But I would say that, for all of us who are genuinely trying to be obedient, that rebellion is near, or at the top, of the list of our problems. This does not mean that you are more evil than the next person, it just means that it is true for all of us. If they are not listening to other concerns and truly seeking to help with those issues, then yes, it would be frustrating. But I must say, I don’t know what group of “fundamentalists” you have been around, because that is not even close to what i have experienced. The pastor of the local FC is as sweet as the day is long. Nevertheless, I’m sorry that this has been your experience.

          • Scott Dossett

            I suspect our different experiences with fundamentalists are largely due to the fact that your stand and beliefs – by your description – are largely the same as theirs. I have been a fundamentalist among liberals. I have been a “liberal” among fundamentalist. I attended both “liberal” and conservative seminaries (in the South, in the Mid-West and even briefly on the West Coast). I’m not speaking from a singular, localized experience.

            “Liberals” may claim the intellectual high ground and come off condescending at times, but fundamentalists (by nature) almost inevitably choose the exclusivist position – because they have no choice. Everyone else must be unorthodox (at best) or heretical (at worst), and all are suspect and/or disobedient because they cannot or will not accept *the fundamentals* demanded by the fundamentalist interpretation (many won’t even admit their position to be an interpretation).

            Consider my final question in the last post carefully. Can a fundamentalist truly love and receive a liberal *as a brother/sister in Christ*? In my experience, they cannot (even if they might want to). Even in the most positive instances, “liberals” are relegated to a “hopeful at best” category. More often they are considered the enemy, deceivers or occasionally even agents of Satan himself. I’ve seen it (and been accused of it) many times on this site.

            Your observations on brokenness – originally a sidebar for me – require more space than I am comfortable devoting here. Suffice it to say, your comments on “liberal” beliefs are painting with a broad and outdated brush. It is true that “traditional” liberalism tended toward believing that we have a nature that is basically good and which can be improved with human efforts (though some would have rendered even these efforts the product of God’s grace). However, many of those whom fundamentalists (and conservatives) would label “liberals” today, believe quite the opposite. Myself for example. To be fair, “fundamentalism” gets thrown around inaccurately too, but for my part, I’ve tried to be very careful not to confuse the two.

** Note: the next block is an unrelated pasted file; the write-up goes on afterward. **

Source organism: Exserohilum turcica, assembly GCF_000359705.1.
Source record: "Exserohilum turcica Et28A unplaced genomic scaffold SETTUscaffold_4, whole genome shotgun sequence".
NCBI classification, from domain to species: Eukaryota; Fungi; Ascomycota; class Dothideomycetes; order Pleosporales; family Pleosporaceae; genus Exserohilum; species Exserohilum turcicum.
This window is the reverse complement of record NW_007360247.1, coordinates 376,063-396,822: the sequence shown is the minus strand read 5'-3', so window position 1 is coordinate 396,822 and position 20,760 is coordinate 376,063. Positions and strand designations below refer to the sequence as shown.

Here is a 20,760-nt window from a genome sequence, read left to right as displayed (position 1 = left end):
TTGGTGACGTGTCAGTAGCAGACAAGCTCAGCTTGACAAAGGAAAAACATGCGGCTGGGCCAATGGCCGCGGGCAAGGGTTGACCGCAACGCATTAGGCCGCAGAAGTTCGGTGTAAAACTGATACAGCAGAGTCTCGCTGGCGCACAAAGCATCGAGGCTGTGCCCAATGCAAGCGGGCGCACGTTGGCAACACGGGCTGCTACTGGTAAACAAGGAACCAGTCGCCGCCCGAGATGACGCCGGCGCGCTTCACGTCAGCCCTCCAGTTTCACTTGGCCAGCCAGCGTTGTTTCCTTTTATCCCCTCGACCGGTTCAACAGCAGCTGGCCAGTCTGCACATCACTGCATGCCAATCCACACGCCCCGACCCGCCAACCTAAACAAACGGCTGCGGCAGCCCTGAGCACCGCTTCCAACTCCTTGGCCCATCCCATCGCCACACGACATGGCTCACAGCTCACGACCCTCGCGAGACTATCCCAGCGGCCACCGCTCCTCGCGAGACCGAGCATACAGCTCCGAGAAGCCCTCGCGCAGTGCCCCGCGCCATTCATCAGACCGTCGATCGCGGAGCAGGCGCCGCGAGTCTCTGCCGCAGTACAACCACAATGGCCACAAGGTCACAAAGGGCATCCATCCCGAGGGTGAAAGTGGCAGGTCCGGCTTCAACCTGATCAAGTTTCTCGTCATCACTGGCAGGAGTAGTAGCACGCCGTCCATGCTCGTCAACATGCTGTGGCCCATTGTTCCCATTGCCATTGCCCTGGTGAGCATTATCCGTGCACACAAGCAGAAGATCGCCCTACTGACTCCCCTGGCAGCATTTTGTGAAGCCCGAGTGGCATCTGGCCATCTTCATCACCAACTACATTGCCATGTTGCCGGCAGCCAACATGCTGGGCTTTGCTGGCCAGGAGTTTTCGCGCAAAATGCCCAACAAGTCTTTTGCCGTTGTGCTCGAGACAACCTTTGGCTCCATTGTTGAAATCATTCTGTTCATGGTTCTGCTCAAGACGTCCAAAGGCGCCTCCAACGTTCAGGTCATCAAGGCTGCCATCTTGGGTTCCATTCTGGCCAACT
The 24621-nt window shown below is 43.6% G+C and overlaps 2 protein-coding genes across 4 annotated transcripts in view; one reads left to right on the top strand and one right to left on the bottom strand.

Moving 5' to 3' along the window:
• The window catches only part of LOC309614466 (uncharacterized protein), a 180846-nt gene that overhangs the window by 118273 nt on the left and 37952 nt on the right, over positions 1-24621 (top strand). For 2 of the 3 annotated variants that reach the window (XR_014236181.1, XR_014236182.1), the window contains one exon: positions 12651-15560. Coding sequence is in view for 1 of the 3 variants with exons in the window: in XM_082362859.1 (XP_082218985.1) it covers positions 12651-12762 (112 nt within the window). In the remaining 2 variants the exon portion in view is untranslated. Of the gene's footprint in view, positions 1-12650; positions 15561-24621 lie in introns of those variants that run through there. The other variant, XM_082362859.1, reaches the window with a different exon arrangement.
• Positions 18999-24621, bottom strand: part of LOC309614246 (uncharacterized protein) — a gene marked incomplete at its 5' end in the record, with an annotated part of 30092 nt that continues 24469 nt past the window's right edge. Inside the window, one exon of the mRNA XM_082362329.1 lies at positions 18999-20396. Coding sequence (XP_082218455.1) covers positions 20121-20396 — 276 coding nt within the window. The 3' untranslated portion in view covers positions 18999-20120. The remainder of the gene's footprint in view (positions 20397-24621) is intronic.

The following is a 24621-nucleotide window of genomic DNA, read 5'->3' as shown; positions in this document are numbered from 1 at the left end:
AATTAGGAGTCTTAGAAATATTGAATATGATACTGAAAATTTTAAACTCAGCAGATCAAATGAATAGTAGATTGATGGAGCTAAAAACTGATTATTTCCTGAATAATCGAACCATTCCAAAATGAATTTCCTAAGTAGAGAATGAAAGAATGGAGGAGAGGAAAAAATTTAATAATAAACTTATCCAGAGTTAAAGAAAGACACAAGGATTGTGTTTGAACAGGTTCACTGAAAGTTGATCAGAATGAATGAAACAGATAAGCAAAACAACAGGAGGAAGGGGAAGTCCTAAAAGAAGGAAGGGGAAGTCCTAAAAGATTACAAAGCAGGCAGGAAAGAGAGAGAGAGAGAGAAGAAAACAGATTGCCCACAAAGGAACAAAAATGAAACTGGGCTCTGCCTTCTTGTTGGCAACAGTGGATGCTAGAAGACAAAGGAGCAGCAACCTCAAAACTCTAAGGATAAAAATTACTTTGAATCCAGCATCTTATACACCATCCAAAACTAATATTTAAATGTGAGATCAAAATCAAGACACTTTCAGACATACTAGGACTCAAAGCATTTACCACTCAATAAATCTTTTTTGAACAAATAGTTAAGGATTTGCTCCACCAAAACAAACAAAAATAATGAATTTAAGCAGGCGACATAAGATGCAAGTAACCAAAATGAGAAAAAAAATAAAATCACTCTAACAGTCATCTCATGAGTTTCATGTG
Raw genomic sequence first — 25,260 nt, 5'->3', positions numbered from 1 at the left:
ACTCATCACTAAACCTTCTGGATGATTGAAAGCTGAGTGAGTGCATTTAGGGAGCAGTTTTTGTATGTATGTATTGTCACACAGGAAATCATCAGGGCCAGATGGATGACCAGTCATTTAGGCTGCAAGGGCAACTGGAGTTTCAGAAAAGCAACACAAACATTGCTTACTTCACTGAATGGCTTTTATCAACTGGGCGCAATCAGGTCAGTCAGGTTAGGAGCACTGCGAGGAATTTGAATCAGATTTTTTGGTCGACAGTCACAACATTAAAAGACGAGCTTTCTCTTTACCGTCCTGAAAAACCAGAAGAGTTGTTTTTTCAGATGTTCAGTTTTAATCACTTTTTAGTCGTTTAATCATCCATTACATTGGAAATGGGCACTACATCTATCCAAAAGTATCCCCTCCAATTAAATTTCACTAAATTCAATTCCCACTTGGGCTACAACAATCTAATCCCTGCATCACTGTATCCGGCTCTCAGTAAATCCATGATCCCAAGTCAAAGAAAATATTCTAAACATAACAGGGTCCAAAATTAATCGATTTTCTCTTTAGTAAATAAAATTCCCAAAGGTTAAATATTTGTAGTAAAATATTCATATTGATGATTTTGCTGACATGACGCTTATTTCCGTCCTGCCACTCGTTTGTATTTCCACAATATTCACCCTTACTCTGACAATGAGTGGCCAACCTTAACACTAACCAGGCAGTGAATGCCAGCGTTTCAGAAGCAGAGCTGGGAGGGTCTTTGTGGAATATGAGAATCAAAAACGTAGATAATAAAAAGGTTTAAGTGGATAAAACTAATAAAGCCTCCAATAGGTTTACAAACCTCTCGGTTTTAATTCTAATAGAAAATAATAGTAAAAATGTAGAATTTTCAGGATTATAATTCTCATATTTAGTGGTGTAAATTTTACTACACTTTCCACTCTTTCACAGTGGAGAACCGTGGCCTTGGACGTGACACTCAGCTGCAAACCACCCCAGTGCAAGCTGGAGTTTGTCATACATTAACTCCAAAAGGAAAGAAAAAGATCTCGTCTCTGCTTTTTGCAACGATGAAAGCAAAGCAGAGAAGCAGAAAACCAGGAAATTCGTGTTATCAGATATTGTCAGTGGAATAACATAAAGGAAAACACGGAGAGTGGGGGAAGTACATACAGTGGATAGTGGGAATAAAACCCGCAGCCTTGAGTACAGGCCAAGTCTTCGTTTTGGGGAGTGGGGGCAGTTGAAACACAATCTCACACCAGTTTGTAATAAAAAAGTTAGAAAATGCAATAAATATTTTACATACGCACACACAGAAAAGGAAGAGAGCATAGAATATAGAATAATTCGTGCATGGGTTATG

• AMOS8

            I forgot to mention:

            “Liberal” Christians (as you put it) tend toward believing that our hearts are good, basically good, very good, etc while the more conservative you are the more likely you see the heart as rebellious, sinful, evil, etc.

            Also, LC’s do have fundamentals, but they are not necessarily based on something external, objective, never-changing, etc. They are “liberal” (a pun kind of intended) when it comes to these fundamentals. This means that if, at some point, they don’t like that fundamental, they can replace it. (CC’s don’t have that luxury.) In their mind it is okay, because they are basically good, so they can’t be in error, and besides, the end justifies the means, the utopian idea trumps whether or not it is true, or if it would really work. We might call changing fundamentals “open mindedness,” but we can also call that compromise, or shifting with what the current culture now thinks is good, or even rebellion. This is far different from an LC, or a CC or MC truly correcting a belief they discerned to be in error. LC’s tend to see the Bible (and the Constitution) as changeable or NEEDING change, where as the CC sees it as sufficient, perfect, fully authoritative, and yes, inerrant.

          • Pedro